Advancing studio recording techniques were becoming more popular in 1967, namely the 8-track recording machine. For their second album, this enabled The Doors to expand their sonic scope and drive their already established otherworldly sound to new, exciting dimensions. Ironically, Strange Days is a deeply strange record, more so when placed next to the band’s infamous debut that brewed two timeless hit singles.
It’s important to note that The Doors are a collective; every member has an integral role to fulfill. Whether it be Jim Morrison’s charismatic vocals and poetry-writing, Robby Krieger’s intricate and exploratory guitar work, Ray Manzarek’s driving, melodic organ sprees or John Densmore’s jazz-infused drumming.
Thematically, Strange Days carries forth the dark and moody sensuality channeled in the band’s debut, yet multiplies it to a greater extent. Socioeconomic issues, such as the escalating events in Vietnam and the darker sides of the “Summer of Love” seem to be mirrored in the incoherency of the track listing and musical composition.
Immediately, the advances in recording techniques are apparent on the opening title track, as the band’s first foray into synthesiser territory is documented through multiple spacey licks. Krieger’s techniques of bending and sliding (using his “bottleneck guitar”) are critical to the atmosphere of the record. His guitar in ‘You’re Lost Little Girl’ creates a sublime dark aesthetic, yet its solidarity is short-lived thanks to Manzarek’s bright Vox Continental organ breezing on through.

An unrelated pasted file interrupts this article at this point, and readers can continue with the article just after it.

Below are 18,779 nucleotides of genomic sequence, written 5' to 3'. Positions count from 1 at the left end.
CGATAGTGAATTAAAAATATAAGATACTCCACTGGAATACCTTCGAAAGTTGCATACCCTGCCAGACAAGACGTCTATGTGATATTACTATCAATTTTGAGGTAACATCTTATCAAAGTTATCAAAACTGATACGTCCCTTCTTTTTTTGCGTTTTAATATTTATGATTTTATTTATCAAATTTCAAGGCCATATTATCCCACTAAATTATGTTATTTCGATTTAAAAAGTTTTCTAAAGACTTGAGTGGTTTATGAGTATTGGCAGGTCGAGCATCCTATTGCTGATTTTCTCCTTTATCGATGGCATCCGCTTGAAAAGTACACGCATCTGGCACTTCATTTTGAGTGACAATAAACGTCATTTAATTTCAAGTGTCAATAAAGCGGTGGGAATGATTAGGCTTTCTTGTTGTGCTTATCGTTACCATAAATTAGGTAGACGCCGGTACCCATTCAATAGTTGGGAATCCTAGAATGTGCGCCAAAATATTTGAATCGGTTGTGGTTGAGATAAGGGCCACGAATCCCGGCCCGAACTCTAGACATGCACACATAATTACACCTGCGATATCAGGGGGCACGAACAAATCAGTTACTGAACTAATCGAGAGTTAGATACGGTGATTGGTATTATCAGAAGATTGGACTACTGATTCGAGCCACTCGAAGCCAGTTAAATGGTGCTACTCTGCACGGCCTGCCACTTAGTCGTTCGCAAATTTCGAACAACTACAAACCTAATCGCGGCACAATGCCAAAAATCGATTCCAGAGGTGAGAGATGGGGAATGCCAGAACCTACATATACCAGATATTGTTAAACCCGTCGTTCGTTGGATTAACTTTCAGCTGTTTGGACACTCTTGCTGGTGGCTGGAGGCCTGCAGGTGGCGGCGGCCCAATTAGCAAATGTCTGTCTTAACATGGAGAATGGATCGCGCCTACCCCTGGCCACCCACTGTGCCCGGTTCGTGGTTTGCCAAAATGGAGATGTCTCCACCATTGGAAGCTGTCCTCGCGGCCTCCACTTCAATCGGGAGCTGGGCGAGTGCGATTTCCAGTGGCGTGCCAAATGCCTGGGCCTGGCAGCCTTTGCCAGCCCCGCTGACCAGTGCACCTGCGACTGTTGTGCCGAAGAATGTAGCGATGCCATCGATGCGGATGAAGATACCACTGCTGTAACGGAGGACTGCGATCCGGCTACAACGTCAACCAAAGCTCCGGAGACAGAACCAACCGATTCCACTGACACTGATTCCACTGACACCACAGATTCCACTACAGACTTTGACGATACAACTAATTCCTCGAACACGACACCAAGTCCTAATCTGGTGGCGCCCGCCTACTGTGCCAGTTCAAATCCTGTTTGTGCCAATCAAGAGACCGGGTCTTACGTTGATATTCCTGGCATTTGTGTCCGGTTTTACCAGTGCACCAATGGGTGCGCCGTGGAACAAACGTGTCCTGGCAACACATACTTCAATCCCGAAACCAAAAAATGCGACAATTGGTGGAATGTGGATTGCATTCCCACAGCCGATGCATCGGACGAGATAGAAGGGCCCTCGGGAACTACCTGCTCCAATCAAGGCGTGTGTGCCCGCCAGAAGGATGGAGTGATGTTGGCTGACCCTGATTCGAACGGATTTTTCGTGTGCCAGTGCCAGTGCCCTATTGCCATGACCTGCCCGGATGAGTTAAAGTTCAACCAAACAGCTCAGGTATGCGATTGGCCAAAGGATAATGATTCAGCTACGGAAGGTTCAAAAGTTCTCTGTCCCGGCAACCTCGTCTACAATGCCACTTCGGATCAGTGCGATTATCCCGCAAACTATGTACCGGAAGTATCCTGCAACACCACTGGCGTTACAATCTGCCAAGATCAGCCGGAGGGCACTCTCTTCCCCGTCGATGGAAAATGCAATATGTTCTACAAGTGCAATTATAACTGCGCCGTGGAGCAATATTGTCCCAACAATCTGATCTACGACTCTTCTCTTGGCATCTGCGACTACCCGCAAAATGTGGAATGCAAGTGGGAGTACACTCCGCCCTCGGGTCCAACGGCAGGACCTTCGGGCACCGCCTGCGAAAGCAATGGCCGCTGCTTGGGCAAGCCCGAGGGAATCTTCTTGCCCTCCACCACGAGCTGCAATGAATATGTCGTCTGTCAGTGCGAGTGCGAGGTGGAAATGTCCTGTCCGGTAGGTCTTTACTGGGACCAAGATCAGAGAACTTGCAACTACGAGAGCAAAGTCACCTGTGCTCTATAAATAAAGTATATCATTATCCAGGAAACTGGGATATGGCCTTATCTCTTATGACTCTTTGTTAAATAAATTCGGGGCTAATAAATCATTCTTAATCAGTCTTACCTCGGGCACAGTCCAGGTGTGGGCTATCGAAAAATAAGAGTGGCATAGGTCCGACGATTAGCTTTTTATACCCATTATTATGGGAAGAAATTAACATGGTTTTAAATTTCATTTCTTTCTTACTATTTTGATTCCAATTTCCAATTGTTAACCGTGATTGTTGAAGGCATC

Likewise, in ‘Unhappy Girl’, Krieger’s layered, off-piste slides conjure up some wacky imagery. ‘I Can’t See Your Face in My Mind’ harbours a certain ethereal and dreamy soundscape due to the glorious tandem-play of Manzarek and Krieger.
After returning from a walk that left Morrison in a “euphoric” state, the initial idea and lyrics for ‘People are Strange’ were born. Multiple meanings could be derived from the track, such as extensive drug use and alienation from society. Krieger’s twangy riff and guitar strokes generate an effective ebb and flow with Morrison’s vocals, resulting in one of the band’s greatest tracks.
Closing track ‘When the Music’s Over’ amalgamates the instrumental exploration of ‘Light My Fire’ with the climactic exposition of ‘The End’. The result clocks in at 11-minutes, featuring many composites with multiple reserved intermissions where only the bass exists in the mix. Krieger’s guitar and Manzarek’s organ often explode, creating chaotic chasms. A most worthy closer to a truly unorthodox yet well-illustrated collection of tracks.
Essential tracks: Strange Days // You’re Lost Little Girl // People Are Strange